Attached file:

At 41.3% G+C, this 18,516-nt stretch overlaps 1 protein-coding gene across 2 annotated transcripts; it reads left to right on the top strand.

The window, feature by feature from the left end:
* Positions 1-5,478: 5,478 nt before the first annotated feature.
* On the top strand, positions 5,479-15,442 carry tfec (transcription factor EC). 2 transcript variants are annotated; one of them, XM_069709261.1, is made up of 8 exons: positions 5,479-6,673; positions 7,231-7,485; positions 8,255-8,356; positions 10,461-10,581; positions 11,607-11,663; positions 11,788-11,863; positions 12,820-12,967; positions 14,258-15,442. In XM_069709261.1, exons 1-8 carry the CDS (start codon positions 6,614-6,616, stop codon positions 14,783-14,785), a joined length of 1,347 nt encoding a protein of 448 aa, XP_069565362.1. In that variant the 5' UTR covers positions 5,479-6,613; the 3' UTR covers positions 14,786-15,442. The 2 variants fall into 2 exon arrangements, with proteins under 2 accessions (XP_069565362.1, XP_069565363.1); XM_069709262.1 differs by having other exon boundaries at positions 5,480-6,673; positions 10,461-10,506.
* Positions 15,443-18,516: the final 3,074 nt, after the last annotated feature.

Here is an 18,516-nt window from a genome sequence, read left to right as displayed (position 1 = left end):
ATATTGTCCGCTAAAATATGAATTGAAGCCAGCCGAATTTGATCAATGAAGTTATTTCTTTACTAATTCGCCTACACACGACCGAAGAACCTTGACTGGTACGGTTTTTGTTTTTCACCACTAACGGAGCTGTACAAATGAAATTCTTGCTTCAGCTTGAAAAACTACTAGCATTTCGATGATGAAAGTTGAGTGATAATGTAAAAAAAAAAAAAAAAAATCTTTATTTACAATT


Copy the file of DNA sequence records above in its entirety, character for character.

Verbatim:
At 41.3% G+C, this 18,516-nt stretch overlaps 1 protein-coding gene across 2 annotated transcripts; it reads left to right on the top strand.

The window, feature by feature from the left end:
* Positions 1-5,478: 5,478 nt before the first annotated feature.
* On the top strand, positions 5,479-15,442 carry tfec (transcription factor EC). 2 transcript variants are annotated; one of them, XM_069709261.1, is made up of 8 exons: positions 5,479-6,673; positions 7,231-7,485; positions 8,255-8,356; positions 10,461-10,581; positions 11,607-11,663; positions 11,788-11,863; positions 12,820-12,967; positions 14,258-15,442. In XM_069709261.1, exons 1-8 carry the CDS (start codon positions 6,614-6,616, stop codon positions 14,783-14,785), a joined length of 1,347 nt encoding a protein of 448 aa, XP_069565362.1. In that variant the 5' UTR covers positions 5,479-6,613; the 3' UTR covers positions 14,786-15,442. The 2 variants fall into 2 exon arrangements, with proteins under 2 accessions (XP_069565362.1, XP_069565363.1); XM_069709262.1 differs by having other exon boundaries at positions 5,480-6,673; positions 10,461-10,506.
* Positions 15,443-18,516: the final 3,074 nt, after the last annotated feature.

Here is an 18,516-nt window from a genome sequence, read left to right as displayed (position 1 = left end):
ATATTGTCCGCTAAAATATGAATTGAAGCCAGCCGAATTTGATCAATGAAGTTATTTCTTTACTAATTCGCCTACACACGACCGAAGAACCTTGACTGGTACGGTTTTTGTTTTTCACCACTAACGGAGCTGTACAAATGAAATTCTTGCTTCAGCTTGAAAAACTACTAGCATTTCGATGATGAAAGTTGAGTGATAATGTAAAAAAAAAAAAAAAAAATCTTTATTTACAATT